YOU and YOUR aging Brain and keeping it active

The following if from

As we grow older, we all start to notice some changes in our

ability to remember things

Maybe you have gone into the kitchen and cannot remember why,

or cannot recall a familiar name during a conversation.  You may

even miss an appointment because it slipped your mind.  Memory

lapses can occur at any age, but we tend to get more upset by

them as we get older because we fear they are a sign of

dementia, or loss of intellectual function.  The fact is significant

memory loss in older people is not a normal part of aging but is

due to organic disorders, brain injury, or neurological illness with

Alzheimer’s being among the most feared.


Thanks to decades of research, there are various strategies we

can use to protect and sharpen our minds.  Here are seven you

might try.


Keep learning

A higher level of education is associated with better mental

functioning in old age. Challenging your brain with mental

exercise is believed to activate processes that help maintain

individual brain cells and stimulate communication among them.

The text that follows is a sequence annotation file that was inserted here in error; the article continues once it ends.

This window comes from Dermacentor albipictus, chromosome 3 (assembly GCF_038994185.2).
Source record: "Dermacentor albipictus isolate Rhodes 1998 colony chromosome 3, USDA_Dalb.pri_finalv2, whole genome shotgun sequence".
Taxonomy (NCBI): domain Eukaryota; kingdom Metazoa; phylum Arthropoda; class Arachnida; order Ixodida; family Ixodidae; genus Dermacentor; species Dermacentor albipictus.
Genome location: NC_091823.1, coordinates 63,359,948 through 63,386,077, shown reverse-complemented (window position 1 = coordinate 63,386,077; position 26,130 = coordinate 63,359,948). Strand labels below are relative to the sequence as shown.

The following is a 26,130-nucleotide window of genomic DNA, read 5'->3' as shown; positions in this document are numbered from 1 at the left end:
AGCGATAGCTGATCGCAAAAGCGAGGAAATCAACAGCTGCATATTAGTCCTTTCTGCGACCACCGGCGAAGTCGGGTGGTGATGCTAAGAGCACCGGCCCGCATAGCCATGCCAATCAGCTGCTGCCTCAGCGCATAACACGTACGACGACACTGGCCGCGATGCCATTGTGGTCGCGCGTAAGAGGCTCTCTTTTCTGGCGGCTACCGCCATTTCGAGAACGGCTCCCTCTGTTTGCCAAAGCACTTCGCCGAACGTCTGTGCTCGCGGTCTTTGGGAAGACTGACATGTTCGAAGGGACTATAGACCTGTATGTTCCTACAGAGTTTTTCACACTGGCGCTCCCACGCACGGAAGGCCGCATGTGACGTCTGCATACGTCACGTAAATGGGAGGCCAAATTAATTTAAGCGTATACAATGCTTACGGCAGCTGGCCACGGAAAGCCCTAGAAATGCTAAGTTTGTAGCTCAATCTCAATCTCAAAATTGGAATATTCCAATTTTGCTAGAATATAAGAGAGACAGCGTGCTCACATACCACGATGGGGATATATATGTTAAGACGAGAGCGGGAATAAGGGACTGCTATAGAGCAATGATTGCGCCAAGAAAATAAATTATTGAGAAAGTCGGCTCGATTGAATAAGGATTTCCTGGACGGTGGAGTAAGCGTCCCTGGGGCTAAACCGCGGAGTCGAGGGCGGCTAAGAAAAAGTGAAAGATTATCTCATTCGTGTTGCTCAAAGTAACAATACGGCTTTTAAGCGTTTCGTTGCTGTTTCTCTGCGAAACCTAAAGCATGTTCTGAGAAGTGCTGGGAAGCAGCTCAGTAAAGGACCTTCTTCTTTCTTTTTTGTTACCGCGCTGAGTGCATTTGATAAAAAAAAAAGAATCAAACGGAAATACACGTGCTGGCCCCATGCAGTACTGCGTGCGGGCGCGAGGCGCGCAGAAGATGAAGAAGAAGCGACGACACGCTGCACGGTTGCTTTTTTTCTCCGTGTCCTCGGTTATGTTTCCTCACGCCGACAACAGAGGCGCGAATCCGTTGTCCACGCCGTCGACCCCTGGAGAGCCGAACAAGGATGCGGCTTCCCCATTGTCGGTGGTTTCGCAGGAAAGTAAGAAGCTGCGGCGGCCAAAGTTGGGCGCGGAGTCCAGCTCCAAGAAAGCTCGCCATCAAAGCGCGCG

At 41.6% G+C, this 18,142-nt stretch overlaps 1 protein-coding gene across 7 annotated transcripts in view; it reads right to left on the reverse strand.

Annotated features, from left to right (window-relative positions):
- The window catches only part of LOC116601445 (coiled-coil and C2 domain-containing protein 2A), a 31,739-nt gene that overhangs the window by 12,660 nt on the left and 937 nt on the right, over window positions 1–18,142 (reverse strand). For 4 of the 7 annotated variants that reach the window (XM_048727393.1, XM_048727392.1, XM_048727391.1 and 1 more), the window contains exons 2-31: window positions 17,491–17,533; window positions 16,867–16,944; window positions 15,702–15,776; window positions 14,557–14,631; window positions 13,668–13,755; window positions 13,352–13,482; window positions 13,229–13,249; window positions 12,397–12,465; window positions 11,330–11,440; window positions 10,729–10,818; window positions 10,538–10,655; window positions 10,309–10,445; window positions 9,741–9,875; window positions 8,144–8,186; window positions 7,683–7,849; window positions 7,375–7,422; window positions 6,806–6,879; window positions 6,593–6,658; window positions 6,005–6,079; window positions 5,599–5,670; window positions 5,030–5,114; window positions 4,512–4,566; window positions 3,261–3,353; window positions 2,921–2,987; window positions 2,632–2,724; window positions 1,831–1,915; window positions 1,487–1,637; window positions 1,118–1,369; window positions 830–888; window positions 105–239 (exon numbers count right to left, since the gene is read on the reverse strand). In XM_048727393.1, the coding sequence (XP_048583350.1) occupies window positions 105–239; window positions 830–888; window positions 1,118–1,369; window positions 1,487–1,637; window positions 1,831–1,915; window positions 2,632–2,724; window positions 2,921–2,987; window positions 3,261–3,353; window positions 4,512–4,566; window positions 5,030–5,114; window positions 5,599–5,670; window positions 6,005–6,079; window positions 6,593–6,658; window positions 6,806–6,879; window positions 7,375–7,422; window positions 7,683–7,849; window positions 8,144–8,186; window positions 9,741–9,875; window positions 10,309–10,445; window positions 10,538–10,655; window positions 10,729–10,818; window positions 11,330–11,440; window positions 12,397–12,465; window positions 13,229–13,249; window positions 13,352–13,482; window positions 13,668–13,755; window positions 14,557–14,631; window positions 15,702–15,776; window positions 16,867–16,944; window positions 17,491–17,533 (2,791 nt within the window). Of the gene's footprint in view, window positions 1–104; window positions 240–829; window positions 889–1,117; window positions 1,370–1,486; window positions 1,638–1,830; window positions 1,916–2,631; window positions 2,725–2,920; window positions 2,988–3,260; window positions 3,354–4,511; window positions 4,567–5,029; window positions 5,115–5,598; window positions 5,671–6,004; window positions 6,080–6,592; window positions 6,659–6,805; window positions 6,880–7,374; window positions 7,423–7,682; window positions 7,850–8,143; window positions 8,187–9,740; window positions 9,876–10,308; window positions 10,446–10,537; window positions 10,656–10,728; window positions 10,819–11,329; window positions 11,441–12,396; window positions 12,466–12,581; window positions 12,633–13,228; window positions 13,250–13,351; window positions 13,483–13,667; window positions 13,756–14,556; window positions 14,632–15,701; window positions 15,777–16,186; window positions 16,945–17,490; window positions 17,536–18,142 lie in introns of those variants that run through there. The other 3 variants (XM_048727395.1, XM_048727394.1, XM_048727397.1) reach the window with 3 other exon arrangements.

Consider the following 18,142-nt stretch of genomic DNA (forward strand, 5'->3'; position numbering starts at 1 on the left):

Many people have jobs that keep them mentally active but

pursue a hobby or learning a new skill can function the same

way.  Read:  join a book club, play chess or bridge, write your life story, do crossword or jigsaw puzzles, take a class, pursue music

or art, garden.


Use all your senses

The more senses you use in learning something, the more of your

brain will be involved retaining the memory.  In one study; adults

were shown a series of emotionally neutral images, each

presented along with a smell.  Challenge all your senses as you

venture into some unfamiliar ground.

Believe in yourself-especially as YOU age

Myths about aging can contribute to a failing memory.  People

who believe that they are not in control of their memory function

are less likely to work at maintain or improving their memory skills

and are less likely to work at maintaining or improving their

memory skills and therefore are more likely to experience

cognitive decline.


Economize your brain use

Use calendars, planners, maps, shopping lists, file folders, and

address books to keep routine information accessible.

Designate a place at home for glasses, purse, keys, and other

items you use often.



Repeat what you want to know

When you want to remember something you have just heard,

read, or thought about, repeat it out loud or write it down.  If you

place one of your belongings somewhere other than its usual

spot, tell yourself out loud what you have done.


Space it out

Research shows that spaced rehearsal improves recall not only in

healthy people but also in those with certain physically based

cognitive problems, such as those associated with multiple



Make a mnemonic

Use a creative way to remember lists.

Acronyms are a good way to remember